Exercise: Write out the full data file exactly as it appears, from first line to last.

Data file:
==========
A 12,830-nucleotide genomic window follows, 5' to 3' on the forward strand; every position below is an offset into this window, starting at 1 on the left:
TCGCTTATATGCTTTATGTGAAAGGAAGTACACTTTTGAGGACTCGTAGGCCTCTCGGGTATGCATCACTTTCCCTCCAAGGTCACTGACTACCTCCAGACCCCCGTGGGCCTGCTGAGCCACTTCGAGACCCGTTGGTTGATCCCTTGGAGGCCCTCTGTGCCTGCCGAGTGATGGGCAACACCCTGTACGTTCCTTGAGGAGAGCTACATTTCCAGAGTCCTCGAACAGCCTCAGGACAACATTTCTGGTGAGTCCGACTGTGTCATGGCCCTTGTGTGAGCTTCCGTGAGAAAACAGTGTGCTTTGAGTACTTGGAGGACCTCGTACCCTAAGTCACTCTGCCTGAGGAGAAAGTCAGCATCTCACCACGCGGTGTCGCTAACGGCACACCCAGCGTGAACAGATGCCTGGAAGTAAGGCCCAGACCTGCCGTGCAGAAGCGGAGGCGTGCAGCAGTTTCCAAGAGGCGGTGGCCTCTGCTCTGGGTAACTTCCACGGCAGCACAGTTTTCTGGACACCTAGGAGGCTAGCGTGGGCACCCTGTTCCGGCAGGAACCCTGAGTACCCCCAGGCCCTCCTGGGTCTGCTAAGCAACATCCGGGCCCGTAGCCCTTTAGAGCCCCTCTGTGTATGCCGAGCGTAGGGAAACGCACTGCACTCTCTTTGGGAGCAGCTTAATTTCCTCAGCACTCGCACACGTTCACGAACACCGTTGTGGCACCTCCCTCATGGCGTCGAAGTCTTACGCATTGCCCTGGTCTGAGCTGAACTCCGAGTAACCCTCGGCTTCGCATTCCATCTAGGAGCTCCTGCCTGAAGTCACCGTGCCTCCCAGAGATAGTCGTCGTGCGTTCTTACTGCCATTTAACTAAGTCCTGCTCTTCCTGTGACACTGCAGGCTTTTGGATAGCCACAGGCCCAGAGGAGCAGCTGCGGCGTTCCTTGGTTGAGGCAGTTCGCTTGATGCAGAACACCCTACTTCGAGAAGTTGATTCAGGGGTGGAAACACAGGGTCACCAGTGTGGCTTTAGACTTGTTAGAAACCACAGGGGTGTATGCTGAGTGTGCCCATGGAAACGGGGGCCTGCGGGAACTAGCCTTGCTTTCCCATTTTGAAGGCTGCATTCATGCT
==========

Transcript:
A 12,830-nucleotide genomic window follows, 5' to 3' on the forward strand; every position below is an offset into this window, starting at 1 on the left:
TCGCTTATATGCTTTATGTGAAAGGAAGTACACTTTTGAGGACTCGTAGGCCTCTCGGGTATGCATCACTTTCCCTCCAAGGTCACTGACTACCTCCAGACCCCCGTGGGCCTGCTGAGCCACTTCGAGACCCGTTGGTTGATCCCTTGGAGGCCCTCTGTGCCTGCCGAGTGATGGGCAACACCCTGTACGTTCCTTGAGGAGAGCTACATTTCCAGAGTCCTCGAACAGCCTCAGGACAACATTTCTGGTGAGTCCGACTGTGTCATGGCCCTTGTGTGAGCTTCCGTGAGAAAACAGTGTGCTTTGAGTACTTGGAGGACCTCGTACCCTAAGTCACTCTGCCTGAGGAGAAAGTCAGCATCTCACCACGCGGTGTCGCTAACGGCACACCCAGCGTGAACAGATGCCTGGAAGTAAGGCCCAGACCTGCCGTGCAGAAGCGGAGGCGTGCAGCAGTTTCCAAGAGGCGGTGGCCTCTGCTCTGGGTAACTTCCACGGCAGCACAGTTTTCTGGACACCTAGGAGGCTAGCGTGGGCACCCTGTTCCGGCAGGAACCCTGAGTACCCCCAGGCCCTCCTGGGTCTGCTAAGCAACATCCGGGCCCGTAGCCCTTTAGAGCCCCTCTGTGTATGCCGAGCGTAGGGAAACGCACTGCACTCTCTTTGGGAGCAGCTTAATTTCCTCAGCACTCGCACACGTTCACGAACACCGTTGTGGCACCTCCCTCATGGCGTCGAAGTCTTACGCATTGCCCTGGTCTGAGCTGAACTCCGAGTAACCCTCGGCTTCGCATTCCATCTAGGAGCTCCTGCCTGAAGTCACCGTGCCTCCCAGAGATAGTCGTCGTGCGTTCTTACTGCCATTTAACTAAGTCCTGCTCTTCCTGTGACACTGCAGGCTTTTGGATAGCCACAGGCCCAGAGGAGCAGCTGCGGCGTTCCTTGGTTGAGGCAGTTCGCTTGATGCAGAACACCCTACTTCGAGAAGTTGATTCAGGGGTGGAAACACAGGGTCACCAGTGTGGCTTTAGACTTGTTAGAAACCACAGGGGTGTATGCTGAGTGTGCCCATGGAAACGGGGGCCTGCGGGAACTAGCCTTGCTTTCCCATTTTGAAGGCTGCATTCATGCT